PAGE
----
News Release

Diversifying China’s urban heating systems will reduce risk of carbon lock-in

Peer-Reviewed Publication

Princeton School of Public and International Affairs

Since its implementation in 2017, China’s clean heating policy has considerably improved air quality.  However, the share of non-fossil sources in China’s urban district heating systems remains low.   According to a Princeton-led study, the diversification and decarbonization of heat sources for district heating systems will be crucial for  China to reach its carbon neutrality goal by 2060.  

In China, district heating systems are widely used to distribute heat across cities via insulated pipes from central locations. District heating systems have the ability to integrate diverse heating sources, making them a promising way to decarbonize heating.  However, the opportunities to decarbonize district heating sources have been largely untapped to date.  In 2020, fossil fuels accounted for 90% of global district heating production, which contributed about  4% of global carbon emissions.  

Furthermore, new coal-fired combined heat and power (CHP) plants are being built in China as cost-efficient alternatives to polluting coal technologies.  CHP plants have been viewed as environmentally advantageous because they utilize waste heat from power plants for district heating.  However, because of the need for heat in winter, this approach may delay decarbonization as it will be difficult to decommission coal fired power plants that are providing heat needed for cities.  Thus, continued development and operation of CHP plants will  slow the expansion of low-carbon heating sources, including industrial waste and air/ground-source heat powered by decarbonized electricity, thus resulting in carbon “lock-in.”   

“Newly built CHP units may continue to operate for decades, not only locking in carbon emissions from district heating but also reducing the power sector's ability to fully decarbonize,” says lead author and C-PREE research associate Dr. Shangwei Liu.  “During the 5-6 month heating season in northern China, CHP units must generate electricity based on heat demand, making them difficult to decommission. This hinders the integration of wind and solar power, increasing the risk of curtailing these renewable sources.”

Compiling an infrastructure database of over 1,000 power and industrial plants in northern China, Liu, Prof. Denise Mauzerall, and their research team examined the cost and emissions implications of near-term (2020-2030) district heating investment scenarios based on the assessment of 15 district heating technologies. 

The researchers looked at three hypothetical investment scenarios: a high-coal scenario that assumes “business as usual” practices that rely heavily on the construction of new coal CHP plants; a low-coal scenario that assumes the full implementation of clean heating policies and the extensive integration of industrial waste and ground-source heat; and a mid-coal scenario that assumes a combination of the high and low-coal strategies.  

Under the high-coal scenario, CHP power plants would cumulatively lock-in almost 19,000 terra-watt hours (TWh) of coal-fired electricity and produce about 30 Gt of carbon dioxide emissions from 2020 to 2060.  For context, this would be approximately 50% of China’s coal-fired electricity budget that is compatible with the global climate target of 1.5 °C and approximately 30% of the 2 °C target.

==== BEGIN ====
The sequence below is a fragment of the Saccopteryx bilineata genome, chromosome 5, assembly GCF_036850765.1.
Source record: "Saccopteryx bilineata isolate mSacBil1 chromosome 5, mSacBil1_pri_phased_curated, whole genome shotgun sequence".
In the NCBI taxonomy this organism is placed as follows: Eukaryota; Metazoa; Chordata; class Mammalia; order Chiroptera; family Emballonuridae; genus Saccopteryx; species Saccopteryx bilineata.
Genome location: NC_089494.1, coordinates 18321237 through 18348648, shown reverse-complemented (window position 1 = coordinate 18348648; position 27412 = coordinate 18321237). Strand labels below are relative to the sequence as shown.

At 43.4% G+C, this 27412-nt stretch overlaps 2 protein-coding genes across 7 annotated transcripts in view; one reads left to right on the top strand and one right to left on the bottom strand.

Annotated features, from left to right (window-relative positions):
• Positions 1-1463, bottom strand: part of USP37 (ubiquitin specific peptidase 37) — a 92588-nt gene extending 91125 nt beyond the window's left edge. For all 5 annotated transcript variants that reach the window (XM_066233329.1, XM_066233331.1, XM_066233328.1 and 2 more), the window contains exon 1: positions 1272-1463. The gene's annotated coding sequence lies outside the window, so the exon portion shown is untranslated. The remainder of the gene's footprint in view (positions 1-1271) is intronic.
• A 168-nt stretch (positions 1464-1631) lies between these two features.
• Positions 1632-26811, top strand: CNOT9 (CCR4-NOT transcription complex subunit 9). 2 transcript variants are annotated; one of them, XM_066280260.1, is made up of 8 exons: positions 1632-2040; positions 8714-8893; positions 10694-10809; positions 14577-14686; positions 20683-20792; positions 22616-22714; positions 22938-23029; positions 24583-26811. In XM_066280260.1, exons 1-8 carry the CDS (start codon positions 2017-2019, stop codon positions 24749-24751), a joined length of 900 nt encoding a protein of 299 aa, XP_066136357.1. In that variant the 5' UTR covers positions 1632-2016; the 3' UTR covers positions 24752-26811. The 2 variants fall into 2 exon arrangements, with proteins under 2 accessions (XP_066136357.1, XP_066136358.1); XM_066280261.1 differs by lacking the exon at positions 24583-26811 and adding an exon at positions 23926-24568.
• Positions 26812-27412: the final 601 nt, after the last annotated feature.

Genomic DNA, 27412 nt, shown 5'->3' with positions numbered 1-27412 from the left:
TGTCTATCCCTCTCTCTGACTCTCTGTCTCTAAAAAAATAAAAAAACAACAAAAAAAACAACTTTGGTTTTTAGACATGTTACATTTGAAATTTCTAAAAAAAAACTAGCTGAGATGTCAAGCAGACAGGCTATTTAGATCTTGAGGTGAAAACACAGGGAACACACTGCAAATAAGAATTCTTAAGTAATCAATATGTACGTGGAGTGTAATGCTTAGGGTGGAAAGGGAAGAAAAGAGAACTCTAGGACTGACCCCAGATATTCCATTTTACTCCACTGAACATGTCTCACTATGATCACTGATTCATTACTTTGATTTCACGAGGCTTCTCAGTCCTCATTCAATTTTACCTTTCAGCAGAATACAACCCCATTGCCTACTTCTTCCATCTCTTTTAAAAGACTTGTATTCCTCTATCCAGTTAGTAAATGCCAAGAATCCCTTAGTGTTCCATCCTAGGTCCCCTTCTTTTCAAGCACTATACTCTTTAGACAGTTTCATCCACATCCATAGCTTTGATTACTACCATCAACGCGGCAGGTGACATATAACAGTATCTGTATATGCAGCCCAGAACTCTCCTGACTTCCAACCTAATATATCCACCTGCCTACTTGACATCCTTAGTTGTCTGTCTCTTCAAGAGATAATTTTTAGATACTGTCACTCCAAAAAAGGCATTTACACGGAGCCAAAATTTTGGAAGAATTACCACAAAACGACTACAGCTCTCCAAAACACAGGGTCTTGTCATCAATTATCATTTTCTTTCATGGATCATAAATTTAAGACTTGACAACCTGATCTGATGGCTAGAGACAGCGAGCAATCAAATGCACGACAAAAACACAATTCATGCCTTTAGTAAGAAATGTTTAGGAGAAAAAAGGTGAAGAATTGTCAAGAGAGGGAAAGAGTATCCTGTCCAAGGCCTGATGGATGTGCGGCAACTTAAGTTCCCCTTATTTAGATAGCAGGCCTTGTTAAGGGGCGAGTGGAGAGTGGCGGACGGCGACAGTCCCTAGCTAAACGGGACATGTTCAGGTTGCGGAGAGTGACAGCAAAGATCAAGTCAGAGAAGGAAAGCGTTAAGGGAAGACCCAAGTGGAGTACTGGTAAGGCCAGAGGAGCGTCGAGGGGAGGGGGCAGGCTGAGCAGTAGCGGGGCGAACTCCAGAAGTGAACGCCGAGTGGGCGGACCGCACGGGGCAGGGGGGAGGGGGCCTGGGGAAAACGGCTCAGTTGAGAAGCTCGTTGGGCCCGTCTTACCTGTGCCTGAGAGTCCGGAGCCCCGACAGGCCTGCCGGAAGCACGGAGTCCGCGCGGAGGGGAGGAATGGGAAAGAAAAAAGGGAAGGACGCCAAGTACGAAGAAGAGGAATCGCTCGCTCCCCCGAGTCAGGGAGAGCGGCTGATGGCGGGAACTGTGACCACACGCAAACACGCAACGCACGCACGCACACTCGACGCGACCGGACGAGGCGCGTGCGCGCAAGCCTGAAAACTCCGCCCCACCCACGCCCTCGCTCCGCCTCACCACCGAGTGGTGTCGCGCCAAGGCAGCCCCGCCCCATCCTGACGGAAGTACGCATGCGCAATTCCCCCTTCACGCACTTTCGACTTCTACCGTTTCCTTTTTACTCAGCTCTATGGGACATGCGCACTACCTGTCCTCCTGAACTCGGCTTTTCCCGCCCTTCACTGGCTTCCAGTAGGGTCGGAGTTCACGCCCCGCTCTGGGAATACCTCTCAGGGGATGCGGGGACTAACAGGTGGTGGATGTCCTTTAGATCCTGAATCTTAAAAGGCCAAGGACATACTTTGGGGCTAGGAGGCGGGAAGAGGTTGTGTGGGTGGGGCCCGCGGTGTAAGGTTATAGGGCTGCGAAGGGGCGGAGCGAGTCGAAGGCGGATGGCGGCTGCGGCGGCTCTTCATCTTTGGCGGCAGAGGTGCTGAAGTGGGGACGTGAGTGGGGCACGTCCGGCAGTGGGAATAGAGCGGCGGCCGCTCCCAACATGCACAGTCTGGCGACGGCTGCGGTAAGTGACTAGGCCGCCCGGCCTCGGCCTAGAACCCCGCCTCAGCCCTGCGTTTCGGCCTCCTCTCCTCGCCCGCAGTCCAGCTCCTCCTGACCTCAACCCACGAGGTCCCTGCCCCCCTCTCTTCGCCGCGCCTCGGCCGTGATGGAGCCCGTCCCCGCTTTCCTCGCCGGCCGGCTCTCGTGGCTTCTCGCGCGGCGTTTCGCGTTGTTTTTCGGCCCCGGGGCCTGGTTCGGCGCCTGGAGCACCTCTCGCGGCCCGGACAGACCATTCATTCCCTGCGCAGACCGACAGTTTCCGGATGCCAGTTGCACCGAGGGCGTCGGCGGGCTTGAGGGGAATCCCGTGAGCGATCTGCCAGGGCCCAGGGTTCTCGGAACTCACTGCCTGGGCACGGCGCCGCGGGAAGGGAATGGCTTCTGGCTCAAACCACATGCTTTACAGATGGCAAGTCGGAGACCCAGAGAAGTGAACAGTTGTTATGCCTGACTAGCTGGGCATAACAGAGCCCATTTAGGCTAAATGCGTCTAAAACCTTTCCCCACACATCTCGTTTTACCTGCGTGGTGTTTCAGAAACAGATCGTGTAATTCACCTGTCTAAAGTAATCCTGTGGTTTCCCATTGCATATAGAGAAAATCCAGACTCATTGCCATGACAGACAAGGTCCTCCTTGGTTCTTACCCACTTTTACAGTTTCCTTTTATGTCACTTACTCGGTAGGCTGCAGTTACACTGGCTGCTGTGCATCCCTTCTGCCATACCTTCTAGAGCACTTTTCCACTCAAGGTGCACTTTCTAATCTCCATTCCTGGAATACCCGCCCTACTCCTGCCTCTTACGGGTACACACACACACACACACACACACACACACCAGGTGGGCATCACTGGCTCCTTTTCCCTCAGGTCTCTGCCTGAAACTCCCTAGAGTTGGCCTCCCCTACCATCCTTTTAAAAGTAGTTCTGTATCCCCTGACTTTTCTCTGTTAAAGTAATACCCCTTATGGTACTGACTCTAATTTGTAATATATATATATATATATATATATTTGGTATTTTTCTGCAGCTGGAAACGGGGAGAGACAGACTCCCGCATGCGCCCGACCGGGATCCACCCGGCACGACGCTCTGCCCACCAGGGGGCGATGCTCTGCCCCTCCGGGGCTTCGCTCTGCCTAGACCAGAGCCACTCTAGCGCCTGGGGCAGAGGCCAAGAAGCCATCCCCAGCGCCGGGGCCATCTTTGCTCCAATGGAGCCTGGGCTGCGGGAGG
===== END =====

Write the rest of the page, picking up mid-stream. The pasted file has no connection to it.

“Right now, CHP plants make up about 9% of China’s total coal-fired electricity generation, and they’re inflexible,” explains Liu. “If more CHP plants are built and overall coal-fired electricity generation goes down, the share of these inflexible sources could rise to maybe 20% or 30% of total coal power generation. This would be a big problem for integrating renewables and decarbonizing the grid.”

Under the low-coal scenario, electric technologies, including waste heat recovery with electric heat pumps and air/ground-source heat pumps, will meet ~34% of total district heating demand in 2030.  Such a substantial electrification will require a significant expansion of clean power infrastructure, especially during the heating season.  However, utilization of such low-carbon sources of heat will be critical for decarbonization in China. 

“Strategic low-carbon district heating technologies will be needed for China to peak carbon emissions by 2030 and reach carbon neutrality by 2060,” explains Prof. Denise Mauzerall, a faculty member at the Princeton School of Public and International Affairs and the Department of Civil and Environmental Engineering.  “ Our findings indicate the importance of the government’s recent proposals to decarbonize district heating. These efforts should be immediately prioritized to avoid long term carbon lock-in.”




The paper, “Diversifying heat sources in China’s urban district heating systems will reduce risk of carbon lock-in,” was co-authored by Shangwei Liu (Princeton School of Public and International Affairs, Princeton University), Yang Guo (Princeton School of Public and International Affairs, Princeton University), Fabian Wagner (Energy, Climate and Environment Program, International Institute for Applied Systems Analysis (IIASA)), Hongxun Liu (School of Economics and Finance, Xi’an Jiaotong University), Ryna Yiyun Cui (Center for Global Sustainability, School of Public Policy, University of Maryland, College Park), and Denise Mauzerall (School of Public and International Affairs and the Department of Civil and Environmental Engineering, Princeton University). The paper appeared in Nature Energy on July 1st, 2024.

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